Event and book launch:
Wednesday 15 March 2017, 6.30–8.30pm Free, no booking required
The launch of Walking Cities: London, edited by Jaspar Joseph-Lester, Simon King, Amy Blier-Carruthers and Roberto Bottazzi, and published by Camberwell Press. Through bringing together a new interdisciplinary field of artists, writers, architects, musicians, human geographers and philosophers Walking Cities: London considers how urban walking informs and triggers new processes of making, thinking, researching and communicating. In particular, the book examines how the city contains narratives, knowledge and contested materialities that are best accessed through the act of walking. Ultimately, Walking Cities: London seeks to understand the wider significance of changing geographies to generate critical questions and creative perspectives for navigating the social and political impact of rapid urban change.
The launch features contributions from four of the contributors to the book: Sean Ashton, Douglas Murphy, Rosana Antoli and Peter Sheppard Skærved.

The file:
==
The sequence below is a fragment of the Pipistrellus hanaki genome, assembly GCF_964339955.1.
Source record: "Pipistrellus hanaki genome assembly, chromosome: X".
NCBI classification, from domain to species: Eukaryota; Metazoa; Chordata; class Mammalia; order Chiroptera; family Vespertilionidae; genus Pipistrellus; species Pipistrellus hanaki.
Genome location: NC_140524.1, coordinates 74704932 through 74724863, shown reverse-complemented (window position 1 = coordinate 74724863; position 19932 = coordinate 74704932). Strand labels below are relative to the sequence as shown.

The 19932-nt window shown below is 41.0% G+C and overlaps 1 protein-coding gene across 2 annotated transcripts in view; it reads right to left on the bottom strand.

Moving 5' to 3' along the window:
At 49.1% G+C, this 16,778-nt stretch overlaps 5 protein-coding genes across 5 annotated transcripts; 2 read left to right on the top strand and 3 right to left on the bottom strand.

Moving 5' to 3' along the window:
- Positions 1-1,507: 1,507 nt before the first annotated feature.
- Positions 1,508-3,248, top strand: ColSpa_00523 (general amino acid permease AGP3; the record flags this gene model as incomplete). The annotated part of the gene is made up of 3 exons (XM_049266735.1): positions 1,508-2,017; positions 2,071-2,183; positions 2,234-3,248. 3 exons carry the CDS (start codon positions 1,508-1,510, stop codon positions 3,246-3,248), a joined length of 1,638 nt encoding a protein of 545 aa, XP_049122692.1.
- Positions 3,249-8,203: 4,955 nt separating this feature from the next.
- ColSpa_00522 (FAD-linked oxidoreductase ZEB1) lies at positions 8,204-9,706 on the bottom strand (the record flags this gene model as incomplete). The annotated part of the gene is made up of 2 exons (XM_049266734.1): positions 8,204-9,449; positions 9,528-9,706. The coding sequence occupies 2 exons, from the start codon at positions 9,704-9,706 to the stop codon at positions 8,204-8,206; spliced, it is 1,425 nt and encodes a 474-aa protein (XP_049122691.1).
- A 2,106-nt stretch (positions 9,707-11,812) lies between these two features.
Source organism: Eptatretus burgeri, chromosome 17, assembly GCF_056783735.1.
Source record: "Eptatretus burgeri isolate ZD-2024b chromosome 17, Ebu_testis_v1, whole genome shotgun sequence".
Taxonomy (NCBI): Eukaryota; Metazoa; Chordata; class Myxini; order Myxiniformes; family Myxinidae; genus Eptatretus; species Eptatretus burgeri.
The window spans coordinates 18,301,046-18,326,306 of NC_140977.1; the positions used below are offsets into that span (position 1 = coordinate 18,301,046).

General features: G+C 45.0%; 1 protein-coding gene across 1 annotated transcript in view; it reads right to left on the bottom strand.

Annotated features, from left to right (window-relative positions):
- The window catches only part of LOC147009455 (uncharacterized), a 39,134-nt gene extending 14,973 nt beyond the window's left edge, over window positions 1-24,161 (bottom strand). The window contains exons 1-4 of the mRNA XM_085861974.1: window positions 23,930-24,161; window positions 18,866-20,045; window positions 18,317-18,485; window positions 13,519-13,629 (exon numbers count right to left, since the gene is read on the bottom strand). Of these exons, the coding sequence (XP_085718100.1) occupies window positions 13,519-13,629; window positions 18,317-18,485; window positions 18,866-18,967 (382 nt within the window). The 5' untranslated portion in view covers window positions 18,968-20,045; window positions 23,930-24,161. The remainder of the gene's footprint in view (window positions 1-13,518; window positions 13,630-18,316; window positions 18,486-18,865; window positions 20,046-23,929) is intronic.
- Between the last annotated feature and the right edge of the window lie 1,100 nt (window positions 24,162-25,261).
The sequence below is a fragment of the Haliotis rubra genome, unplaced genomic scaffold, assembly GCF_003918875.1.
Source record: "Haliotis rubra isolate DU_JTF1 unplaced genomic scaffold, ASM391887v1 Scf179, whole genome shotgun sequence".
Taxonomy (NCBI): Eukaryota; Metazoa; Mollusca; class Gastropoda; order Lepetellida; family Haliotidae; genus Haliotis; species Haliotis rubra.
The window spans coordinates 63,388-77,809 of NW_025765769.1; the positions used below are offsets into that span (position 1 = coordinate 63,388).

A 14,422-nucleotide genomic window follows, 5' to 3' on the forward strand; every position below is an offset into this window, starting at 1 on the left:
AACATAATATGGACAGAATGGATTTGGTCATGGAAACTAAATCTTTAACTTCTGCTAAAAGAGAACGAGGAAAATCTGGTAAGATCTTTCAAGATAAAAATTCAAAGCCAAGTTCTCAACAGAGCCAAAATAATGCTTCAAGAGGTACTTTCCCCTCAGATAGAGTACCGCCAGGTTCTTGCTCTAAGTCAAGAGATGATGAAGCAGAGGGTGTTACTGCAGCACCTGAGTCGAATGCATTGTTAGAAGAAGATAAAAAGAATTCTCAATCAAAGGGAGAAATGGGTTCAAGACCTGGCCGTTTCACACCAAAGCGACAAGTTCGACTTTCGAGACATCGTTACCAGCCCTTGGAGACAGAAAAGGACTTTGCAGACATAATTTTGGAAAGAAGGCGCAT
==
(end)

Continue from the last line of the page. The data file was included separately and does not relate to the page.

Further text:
More information: http://www.theshowroom.org/events/walking-cities-london
https://www.youtube.com/watch?v=TNGskCNrBHY Here is an interesting documentary I came across online called The London Perambulator. It features Will Self, Iain Sinclair and Russell Brand alongside writer and researcher Nick Papadimitriou - a man whose life is dedicated to exploring and archiving the edgelands beyond the high street, the retail park and the suburban walkways.
Transport bosses have unveiled the first official map showing the walking times between central London's Tube stations. The comprehensive plan highlights the time it takes to travel on foot between almost all of the stations on London’s Underground network. It is the first official one of its kind and was released following the popularity of other unofficial versions. Walking from Leicester Square to the markets of Covent Garden takes just four minutes, but many tourists make the longer journey by Tube. People can now use the new walking Tube map to navigate London above ground, while taking in its iconic sights.
Click here to see 8 tube journeys that are quicker by foot!
To be practised in unknown cities (or areas of a city) or any place with potential for multiple chip shops. 1.Locate a chip shop.